Information on individual educational components (ECTS-Course descriptions) per semester

Elective: Alternative User Interfaces

Degree programme Computer Science - Digital Innovation
Subject area Engineering Technology
Type of degree Bachelor
Summer Semester 2024
Course unit title Elective: Alternative User Interfaces
Course unit code 083121160101
Language of instruction English
Type of course unit (compulsory, optional) Elective
Teaching hours per week 3
Year of study 2024
Level of the course / module according to the curriculum
Number of ECTS credits allocated 5
Name of lecturer(s) Walter RITTER
Requirements and Prerequisites

Human-Centered Design

Course content
  • Interaction paradigms
  • Multimodal interfaces (visual, auditory, haptic, olfactory, gustatory)
  • Invasive and non-invasive interfaces
  • Interaction technologies
  • Tangible interfaces
  • Information visualization principles
  • Human-machine interfaces (eg robotics)
  • Social aspects of Interfaces (Group Work, Collaboration, Social Navigation, Scent, Nuding)
  • Interaction vs. integration
Learning outcomes

New advanced interaction paradigms require an understanding of human behaviors and the situations in which people interact with computers. In addition to the technology-oriented and demand-oriented approaches, vision-oriented design approaches offer potential for revolutionary solutions.

Theoretical and methodological know-how (T/M):

  • Students are able to list the different interaction paradigms of interface design, describe their characteristics and list their advantages and disadvantages.
  • Students develop and design project based prototypes for alternative user interfaces in selected application contexts (such as industry, households, public space, etc.) and settings (such as collaboration or human-computer integration, etc.) for a particular user group with selected technology. They know how to develop and apply a catalog of criteria for technologies. In addition, they can self-study the necessary knowledge in order to use the selected technology in the development process. Students are able to master the management of the design process.
  • Students can design an evaluation setting a desired solution.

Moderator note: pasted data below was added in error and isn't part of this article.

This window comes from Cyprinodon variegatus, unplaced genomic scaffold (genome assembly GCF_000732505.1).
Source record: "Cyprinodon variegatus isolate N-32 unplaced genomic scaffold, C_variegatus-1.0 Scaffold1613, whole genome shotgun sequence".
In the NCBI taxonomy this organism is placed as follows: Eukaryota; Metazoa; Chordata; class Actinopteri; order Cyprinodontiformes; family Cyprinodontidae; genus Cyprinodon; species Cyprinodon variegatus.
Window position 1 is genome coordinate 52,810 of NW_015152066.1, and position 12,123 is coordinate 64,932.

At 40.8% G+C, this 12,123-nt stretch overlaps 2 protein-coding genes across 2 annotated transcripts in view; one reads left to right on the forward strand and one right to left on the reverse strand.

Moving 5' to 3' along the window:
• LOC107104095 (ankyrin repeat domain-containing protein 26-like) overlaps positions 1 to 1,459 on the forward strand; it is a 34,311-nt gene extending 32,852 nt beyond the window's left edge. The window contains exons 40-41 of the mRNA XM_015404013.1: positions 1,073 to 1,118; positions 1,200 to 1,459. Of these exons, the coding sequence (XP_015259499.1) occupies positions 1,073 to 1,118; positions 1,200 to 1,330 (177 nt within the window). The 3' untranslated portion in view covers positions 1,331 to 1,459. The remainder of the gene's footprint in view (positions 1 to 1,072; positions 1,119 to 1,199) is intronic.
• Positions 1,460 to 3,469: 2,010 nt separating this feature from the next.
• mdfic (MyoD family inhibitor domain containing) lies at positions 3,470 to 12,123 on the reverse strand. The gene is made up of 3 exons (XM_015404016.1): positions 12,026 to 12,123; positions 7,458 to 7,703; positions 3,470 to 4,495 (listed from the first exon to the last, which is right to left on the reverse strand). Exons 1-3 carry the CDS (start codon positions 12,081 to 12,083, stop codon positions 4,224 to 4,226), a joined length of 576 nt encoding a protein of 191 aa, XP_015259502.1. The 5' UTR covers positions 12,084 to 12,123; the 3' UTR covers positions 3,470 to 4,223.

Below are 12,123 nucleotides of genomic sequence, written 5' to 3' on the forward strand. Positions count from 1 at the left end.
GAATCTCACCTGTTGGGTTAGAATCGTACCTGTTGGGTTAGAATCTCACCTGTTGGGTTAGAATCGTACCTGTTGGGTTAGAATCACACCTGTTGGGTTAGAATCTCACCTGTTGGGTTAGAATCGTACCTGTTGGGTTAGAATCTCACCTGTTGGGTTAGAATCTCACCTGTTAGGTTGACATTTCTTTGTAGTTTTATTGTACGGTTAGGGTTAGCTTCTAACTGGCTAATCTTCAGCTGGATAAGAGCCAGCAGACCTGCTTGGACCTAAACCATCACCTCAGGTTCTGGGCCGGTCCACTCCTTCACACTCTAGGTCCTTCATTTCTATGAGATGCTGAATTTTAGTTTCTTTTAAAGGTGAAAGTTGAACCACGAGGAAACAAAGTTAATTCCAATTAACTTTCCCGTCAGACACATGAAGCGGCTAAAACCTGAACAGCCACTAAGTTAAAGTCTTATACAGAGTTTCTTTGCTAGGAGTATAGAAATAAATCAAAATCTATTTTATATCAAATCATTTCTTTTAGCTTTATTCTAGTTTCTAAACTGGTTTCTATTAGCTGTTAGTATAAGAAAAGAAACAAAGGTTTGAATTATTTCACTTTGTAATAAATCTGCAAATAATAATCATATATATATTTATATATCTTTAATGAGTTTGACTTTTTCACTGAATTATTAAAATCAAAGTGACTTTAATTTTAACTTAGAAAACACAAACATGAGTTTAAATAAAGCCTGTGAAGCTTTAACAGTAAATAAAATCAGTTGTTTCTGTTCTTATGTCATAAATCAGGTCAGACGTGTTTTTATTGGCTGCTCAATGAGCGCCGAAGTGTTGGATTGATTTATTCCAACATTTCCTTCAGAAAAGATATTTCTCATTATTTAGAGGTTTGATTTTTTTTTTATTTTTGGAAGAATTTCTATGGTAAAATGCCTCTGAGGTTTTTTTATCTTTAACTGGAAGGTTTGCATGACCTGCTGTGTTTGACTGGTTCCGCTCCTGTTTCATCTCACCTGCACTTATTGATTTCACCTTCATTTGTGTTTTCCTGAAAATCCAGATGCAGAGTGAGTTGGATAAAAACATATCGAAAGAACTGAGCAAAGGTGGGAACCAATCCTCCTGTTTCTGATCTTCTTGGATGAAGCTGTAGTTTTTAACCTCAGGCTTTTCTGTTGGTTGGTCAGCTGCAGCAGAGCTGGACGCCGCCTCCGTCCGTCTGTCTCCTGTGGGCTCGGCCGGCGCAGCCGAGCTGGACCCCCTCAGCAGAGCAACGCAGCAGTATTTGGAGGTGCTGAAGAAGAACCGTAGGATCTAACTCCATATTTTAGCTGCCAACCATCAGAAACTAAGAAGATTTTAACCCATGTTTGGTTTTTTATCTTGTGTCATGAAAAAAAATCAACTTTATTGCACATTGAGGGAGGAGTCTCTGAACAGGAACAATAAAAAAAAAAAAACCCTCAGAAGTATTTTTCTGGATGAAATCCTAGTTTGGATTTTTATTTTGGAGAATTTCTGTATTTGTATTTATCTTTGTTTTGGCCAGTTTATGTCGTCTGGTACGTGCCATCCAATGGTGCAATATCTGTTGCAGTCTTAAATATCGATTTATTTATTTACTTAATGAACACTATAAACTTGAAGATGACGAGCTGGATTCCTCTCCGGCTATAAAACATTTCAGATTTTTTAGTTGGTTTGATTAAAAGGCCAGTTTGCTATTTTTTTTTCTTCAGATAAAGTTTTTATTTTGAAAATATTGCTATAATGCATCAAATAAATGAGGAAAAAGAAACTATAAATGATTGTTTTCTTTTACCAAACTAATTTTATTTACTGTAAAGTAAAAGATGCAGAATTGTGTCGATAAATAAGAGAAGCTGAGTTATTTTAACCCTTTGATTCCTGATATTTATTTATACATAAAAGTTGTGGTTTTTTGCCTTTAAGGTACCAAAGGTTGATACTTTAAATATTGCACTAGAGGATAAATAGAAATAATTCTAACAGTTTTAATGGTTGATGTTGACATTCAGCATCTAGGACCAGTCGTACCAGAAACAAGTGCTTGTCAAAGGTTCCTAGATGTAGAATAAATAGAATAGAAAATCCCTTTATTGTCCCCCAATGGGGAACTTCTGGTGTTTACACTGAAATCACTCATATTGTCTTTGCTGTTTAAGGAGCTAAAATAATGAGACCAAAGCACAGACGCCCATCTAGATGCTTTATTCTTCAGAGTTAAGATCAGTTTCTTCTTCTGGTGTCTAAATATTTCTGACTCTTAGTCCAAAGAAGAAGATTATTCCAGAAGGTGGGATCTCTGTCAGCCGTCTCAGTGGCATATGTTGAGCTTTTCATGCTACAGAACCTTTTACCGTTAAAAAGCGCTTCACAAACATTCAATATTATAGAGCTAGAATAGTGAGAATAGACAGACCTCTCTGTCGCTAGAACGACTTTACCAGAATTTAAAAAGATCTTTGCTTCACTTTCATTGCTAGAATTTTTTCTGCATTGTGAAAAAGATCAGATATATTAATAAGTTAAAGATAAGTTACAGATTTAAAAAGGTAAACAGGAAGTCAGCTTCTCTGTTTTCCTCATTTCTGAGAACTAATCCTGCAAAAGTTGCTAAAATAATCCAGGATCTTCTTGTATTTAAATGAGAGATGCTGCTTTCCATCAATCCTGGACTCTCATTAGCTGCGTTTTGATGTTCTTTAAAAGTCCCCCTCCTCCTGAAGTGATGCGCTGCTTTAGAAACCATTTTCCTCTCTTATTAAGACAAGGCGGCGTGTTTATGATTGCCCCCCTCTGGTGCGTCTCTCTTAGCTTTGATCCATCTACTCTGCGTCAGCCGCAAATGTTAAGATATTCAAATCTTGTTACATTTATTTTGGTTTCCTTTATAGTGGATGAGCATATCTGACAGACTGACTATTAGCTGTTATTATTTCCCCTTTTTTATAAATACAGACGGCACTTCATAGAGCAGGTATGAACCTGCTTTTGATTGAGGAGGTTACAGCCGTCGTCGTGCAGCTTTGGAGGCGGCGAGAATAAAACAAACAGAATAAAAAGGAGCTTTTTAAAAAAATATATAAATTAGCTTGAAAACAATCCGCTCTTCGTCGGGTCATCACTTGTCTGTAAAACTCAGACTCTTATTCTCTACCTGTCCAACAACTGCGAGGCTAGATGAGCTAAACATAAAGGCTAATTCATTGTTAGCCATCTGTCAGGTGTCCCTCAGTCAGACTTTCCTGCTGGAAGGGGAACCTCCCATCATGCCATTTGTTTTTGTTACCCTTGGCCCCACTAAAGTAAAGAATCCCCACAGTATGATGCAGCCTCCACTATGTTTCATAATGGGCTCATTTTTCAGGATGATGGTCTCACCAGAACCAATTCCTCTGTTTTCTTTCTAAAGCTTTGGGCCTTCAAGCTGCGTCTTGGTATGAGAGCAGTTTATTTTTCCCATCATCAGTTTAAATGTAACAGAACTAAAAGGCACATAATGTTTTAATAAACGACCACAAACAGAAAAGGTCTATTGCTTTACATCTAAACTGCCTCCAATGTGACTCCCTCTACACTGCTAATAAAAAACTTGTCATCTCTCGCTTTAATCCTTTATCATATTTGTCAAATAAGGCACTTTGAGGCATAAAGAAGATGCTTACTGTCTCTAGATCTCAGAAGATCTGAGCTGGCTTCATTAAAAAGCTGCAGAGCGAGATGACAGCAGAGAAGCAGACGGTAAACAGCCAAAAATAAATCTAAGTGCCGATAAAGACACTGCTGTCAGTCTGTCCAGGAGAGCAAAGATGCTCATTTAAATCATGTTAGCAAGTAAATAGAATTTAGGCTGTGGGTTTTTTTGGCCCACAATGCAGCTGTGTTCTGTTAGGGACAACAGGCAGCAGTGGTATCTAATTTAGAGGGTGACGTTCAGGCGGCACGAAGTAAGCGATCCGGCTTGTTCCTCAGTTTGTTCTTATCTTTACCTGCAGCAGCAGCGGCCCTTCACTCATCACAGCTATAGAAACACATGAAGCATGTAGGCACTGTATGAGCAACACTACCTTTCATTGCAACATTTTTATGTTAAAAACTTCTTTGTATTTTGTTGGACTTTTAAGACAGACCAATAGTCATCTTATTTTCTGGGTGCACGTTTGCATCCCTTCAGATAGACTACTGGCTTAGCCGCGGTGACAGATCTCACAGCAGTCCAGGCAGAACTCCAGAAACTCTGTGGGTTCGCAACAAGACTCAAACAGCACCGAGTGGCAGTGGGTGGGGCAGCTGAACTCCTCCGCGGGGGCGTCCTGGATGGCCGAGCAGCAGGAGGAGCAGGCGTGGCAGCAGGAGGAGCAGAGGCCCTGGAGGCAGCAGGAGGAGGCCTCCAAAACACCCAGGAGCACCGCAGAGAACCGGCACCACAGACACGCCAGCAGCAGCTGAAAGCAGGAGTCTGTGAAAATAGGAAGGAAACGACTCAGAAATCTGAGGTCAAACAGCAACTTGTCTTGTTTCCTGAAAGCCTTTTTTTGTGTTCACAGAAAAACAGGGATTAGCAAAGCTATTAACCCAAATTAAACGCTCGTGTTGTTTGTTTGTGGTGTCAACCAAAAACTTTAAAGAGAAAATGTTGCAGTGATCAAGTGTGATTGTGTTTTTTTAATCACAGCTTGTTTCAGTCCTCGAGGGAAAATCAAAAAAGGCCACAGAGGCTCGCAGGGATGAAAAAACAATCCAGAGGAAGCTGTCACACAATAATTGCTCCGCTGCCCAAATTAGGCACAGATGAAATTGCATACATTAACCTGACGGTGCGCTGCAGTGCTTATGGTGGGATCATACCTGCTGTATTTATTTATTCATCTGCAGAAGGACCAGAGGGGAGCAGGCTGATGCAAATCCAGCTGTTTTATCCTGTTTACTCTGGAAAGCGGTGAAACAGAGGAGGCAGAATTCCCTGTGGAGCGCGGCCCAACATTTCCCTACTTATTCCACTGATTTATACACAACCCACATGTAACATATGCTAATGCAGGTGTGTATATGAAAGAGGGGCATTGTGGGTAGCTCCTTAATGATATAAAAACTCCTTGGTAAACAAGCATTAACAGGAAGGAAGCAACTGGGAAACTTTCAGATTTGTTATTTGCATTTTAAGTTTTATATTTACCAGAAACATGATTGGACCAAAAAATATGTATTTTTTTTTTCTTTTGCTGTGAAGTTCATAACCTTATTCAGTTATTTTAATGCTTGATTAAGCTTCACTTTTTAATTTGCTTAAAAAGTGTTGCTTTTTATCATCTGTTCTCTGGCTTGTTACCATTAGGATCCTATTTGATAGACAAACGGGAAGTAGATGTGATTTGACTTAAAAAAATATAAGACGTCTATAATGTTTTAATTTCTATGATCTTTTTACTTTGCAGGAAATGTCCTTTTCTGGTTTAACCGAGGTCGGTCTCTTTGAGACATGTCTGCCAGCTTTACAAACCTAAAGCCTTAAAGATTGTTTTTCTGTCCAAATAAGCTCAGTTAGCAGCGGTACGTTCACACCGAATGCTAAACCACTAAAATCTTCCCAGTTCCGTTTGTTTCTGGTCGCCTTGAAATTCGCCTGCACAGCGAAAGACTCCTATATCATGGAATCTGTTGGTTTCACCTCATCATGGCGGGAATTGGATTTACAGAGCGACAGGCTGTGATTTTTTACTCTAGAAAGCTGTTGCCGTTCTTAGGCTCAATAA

In addition, social and communicative skills (S/C) such as teamwork/willingness to cooperate, empathy, motivation, critical faculty, conflict management, reliability, negotiation skills and self-competences (S) such as learning and motivation, adaptability, decision-making, responsibility, initiative, expressiveness, appearance are trained.

Planned learning activities and teaching methods

Integrated course: 3 THW.

Lectures, project assignments, weekly intermediate presentation with feedback, final presentation

Assessment methods and criteria
  • Documentation of the project (contribution to the WIKI course, project diary, project planning, analysis, conception, technical documentation, evaluation concept), presentation (60%)
  • Electronic exam (40%)

For a positive grade, a minimum of 50% of the possible points must be achieved across all parts of the examination.



Recommended or required reading
  • Bederson, Benjamin B. et al. (2004): “DateLens: A Fisheye Calendar Interface for PDAs.” In: ACM Trans. Comput.-Hum. Interact., 11 (2004), H. 1, S. 90-119. Online im Internet: DOI: 10.1145/972648.972652
  • Hagberg, Sean (1997): “Edwin Hutchins, Cognition in the Wild.” In: Minds Mach., 7 (1997), H. 3, S. 456-460. Online im Internet: DOI: 10.1023/A:1008285430235
  • Hutchins, Edwin L.; Hollan, James D.; Norman, Donald A. (1987): “Human-computer Interaction.” In: Edited by R. M. Baecker; W. A. S. Buxton. San Francisco, CA, USA: Morgan Kaufmann Publishers Inc., S. 468-470.
  • Hofmeester, Kay; Wixon, Dennis (2010): “Using Metaphors to Create a Natural User Interface for Microsoft Surface.” In: CHI ’10 Extended Abstracts on Human Factors in Computing Systems. New York, NY, USA: ACM (= CHI EA ’10), S. 4629–4644. Online im Internet: DOI: 10.1145/1753846.1754204 (Zugriff am: 2. Juli 2018).
  • Laurel, Brenda (2013): Computers as Theatre. 2. Aufl. Upper Saddle River, NJ: Addison-Wesley Longman, Amsterdam.
  • Myers, Brad A. (1998): “A Brief History of Human-computer Interaction Technology.” In: interactions, 5 (1998), H. 2, S. 44-54. Online im Internet: DOI: 10.1145/274430.274436
  • Norman, Donald A. (1999): The Invisible Computer (MIT Press): Why Good Products Can Fail, the Personal Computer Is So Complex, and Information Appliances Are the Solution. Revised. Cambridge, Mass. u.a. MIT: MIT Press.
  • Shneiderman, Ben; Plaisant, Catherine; Cohen, Maxine (2017): Designing the User Interface: Strategies for Effective Human-Computer Interaction, Global Edition. 6th edition. Boston Columbus Indianapolis New York San Francisco Hoboken Amsterdam Cape Town Dubai London Madrid Milan Munich Paris Montréal Toronto Delhi Mexico City Sao Paulo Sydney Hong Kong Seoul Singapore Taipei Tokyo: Pearson.
  • Suchman, Lucy A. (1987): Plans and Situated Actions: The Problem of Human-Machine Communication. 2. Aufl. Cambridge Cambridgeshire; New York: Cambridge University Press.
  • „Tangible Media Group“ (o. J.): Tangible Media Group. Online im Internet: URL: (Zugriff am: 24.08.2018).
  • Wigdor, Daniel; Wixon, Dennis (2011): Brave NUI World: Designing Natural User Interfaces for Touch and Gesture. Burlington, Mass: Morgan Kaufmann.
  • Multi-Touch Systems that I Have Known and Loved (o. J.): Online im Internet: URL: (Zugriff am: 24.08.2018).
Mode of delivery (face-to-face, distance learning)

In-class lecture: Compulsory attendance at project assignements and presentations